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Wheat Research

The primary mandate of the California Wheat Commission is to support research that improves California wheat quality and marketability.  The Commission's partnership with University of California researchers has always been critical to the viability of the wheat industry in California.

Jorge Dubcovsky UC Davis wheat breeder california wheat commission

California is fortunate to have Dr. Jorge Dubcovsky leading the Wheat Breeding Program and Molecular Genetics laboratory at the University of California, Davis.  You can view some of his lab's accomplishments on his website:

Dubcovsky, originally from Argentina, is a world-renowned wheat breeder. He is a member of the National Academy of Science, a recipient of the Wolf World Award in Agriculture, and the Project Leader of a five year, $25 million grant awarded by USDA's Competitive Grants Program.  The Triticeae Coordinated Agricultural Project (T-CAP) is developing methods and new cultivars to minimize the damage of climate change on crop production.  Their long-term objective is a 10% reduction in both nitrogen and water use in barley and wheat production through the development of improved varieties adapted to the climate of the coming century. TCAP is also helping to train wheat breeders in universities across the country.

The California Wheat Commission was the industry partner for two 4-year grants awarded to Dr. Dubcovsky under the U.C. Discovery Grant program. The first 4-year grant, ending in 2010, was titled "Molecular tools to engineer California wheat varieties resistant to stripe rust (Puccinia striiformis)".   The purpose of this grant was to use molecular markers to map stripe rust resistant genes and, as a result, several new genes for stripe rust were discovered.  Most of the wheat varieties now marketed in California are resistant to stripe rust. This grant was matched dollar-for-dollar by the State, with $610,800 total funding for the wheat breeding program.

The second 4-year project, which completed in 2014, was titled "Improving California Wheat Quality and Nutritional Value" and included research on reducing cadmium uptake in Durum wheat, increasing the concentration of resistant starch in the grain, and increasing grain protein concentration and quality. The Commission's total 4-year funding was $480,000 ($120,000/year) and was matched by $336,000 of additional funding from the State of California.

With the end of the shared funding available under the Discovery Grant program, the Commission increased its funding for the wheat breeding program to $275,000 for FY14/15 and $325,000 for FY15/16. Funding decisions are made at the Commission's April meeting.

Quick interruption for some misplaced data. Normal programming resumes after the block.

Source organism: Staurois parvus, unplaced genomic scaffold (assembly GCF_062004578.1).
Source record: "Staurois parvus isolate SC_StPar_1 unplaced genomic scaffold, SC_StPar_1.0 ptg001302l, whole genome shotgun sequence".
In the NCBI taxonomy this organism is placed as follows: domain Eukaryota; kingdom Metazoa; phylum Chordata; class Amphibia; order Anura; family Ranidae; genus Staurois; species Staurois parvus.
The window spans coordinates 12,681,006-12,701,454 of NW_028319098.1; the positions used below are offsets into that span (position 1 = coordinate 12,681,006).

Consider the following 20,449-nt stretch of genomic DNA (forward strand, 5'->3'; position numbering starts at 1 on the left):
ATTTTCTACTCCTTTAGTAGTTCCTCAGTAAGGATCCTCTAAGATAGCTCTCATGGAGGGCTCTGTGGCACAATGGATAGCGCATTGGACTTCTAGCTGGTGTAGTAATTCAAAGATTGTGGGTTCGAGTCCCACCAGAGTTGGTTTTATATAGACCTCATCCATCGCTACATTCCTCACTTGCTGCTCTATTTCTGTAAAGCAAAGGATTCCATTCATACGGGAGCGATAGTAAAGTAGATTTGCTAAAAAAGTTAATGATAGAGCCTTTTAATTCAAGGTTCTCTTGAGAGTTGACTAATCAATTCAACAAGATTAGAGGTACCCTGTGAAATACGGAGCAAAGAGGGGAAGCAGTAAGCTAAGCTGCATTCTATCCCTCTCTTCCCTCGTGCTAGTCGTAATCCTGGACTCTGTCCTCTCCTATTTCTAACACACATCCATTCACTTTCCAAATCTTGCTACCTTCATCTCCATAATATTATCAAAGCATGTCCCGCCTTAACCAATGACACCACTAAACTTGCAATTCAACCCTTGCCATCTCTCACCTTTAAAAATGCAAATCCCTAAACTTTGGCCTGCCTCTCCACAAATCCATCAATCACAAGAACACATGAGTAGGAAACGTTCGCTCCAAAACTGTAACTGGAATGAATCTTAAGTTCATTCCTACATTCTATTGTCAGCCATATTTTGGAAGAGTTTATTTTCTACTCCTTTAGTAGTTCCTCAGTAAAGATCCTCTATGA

Phil Mayo UC Davis Variety Trials Collaborator Meeting
The University of California, Davis conducts regional trials in fourteen locations around the state to evaluate the agronomic performance of public and private small grains varieties.   The results of these trials are summarized in the Commission's Certified Wheat Seed Buying Guide, but the details can be seen on the University's small grains page.

The Small Grains page of the University of California's website has a wealth of information, including Agronomy Progress reports, a Small Grains Production Manual, Pest Management of Small Grains, Cultivar Descriptions, and Characteristics of California Cultivars.

The California Wheat Collaborator Program provides an opportunity to evaluate wheat varieties being considered for release in the California market. Breeders are invited to submit their most promising varieties to be grown out in specific locations following agreed-upon agronomic practices. After harvest, Phil Mayo at UC Davis sends out samples to milling and baking quality labs around the country (including the Commission's lab) to be milled and baked into bread or made into pasta. Then, in the Fall, all interested parties in the wheat value chain gather in Davis to discuss each variety's performance. Agronomic data is also made available, but the focus is on end-use quality.


In 2011, the Commission established a new competitive grant program to encourage UC Cooperative Extension specialists and farm advisors to conduct field-based research that would provide practical information for wheat growers. The program also provided funding for mentorships to encourage students to consider UCCE careers. Since its inception, the researchers have completed a range of research projects with over $275,000 in funding.

Results of all the projects can be can be found in the Archive of Research Projects.

In the fall of 2014, the Commission approved the latest round of projects and mentorships, including:
  • Impact of N Fertilization Treatments on Residual Soil Nitrate Accumulation - San Joaquin Valley and N. CA - $9,000 - continuation of last year's project
  • Seeding Rate and Planting Date Effects on Yield - Siskiyou County - $6,700
  • Evaluating Spring Wheat Variety Performance in Organic Environments - Mendocino - $5,242  - continuation of last year's project
  • Planting Date and Cultivar Effects on Winter Wheat Yield  -  Siskiyou  -  $5,600
  • Calibrating In-field Diagnostics Tools to Improve Nitrogen Management for High Yield and High Protein Wheat  -  Sacramento Valley  -  $9,828 - continuation of last year's project
  • Mentorship for Eddie Padilla, who will work with Farm Advisor Steve Wright in Visalia - $5,000
  • Mentorship for student to work with Sacramento Valley Farm Advisor Mark Lundy - $2,000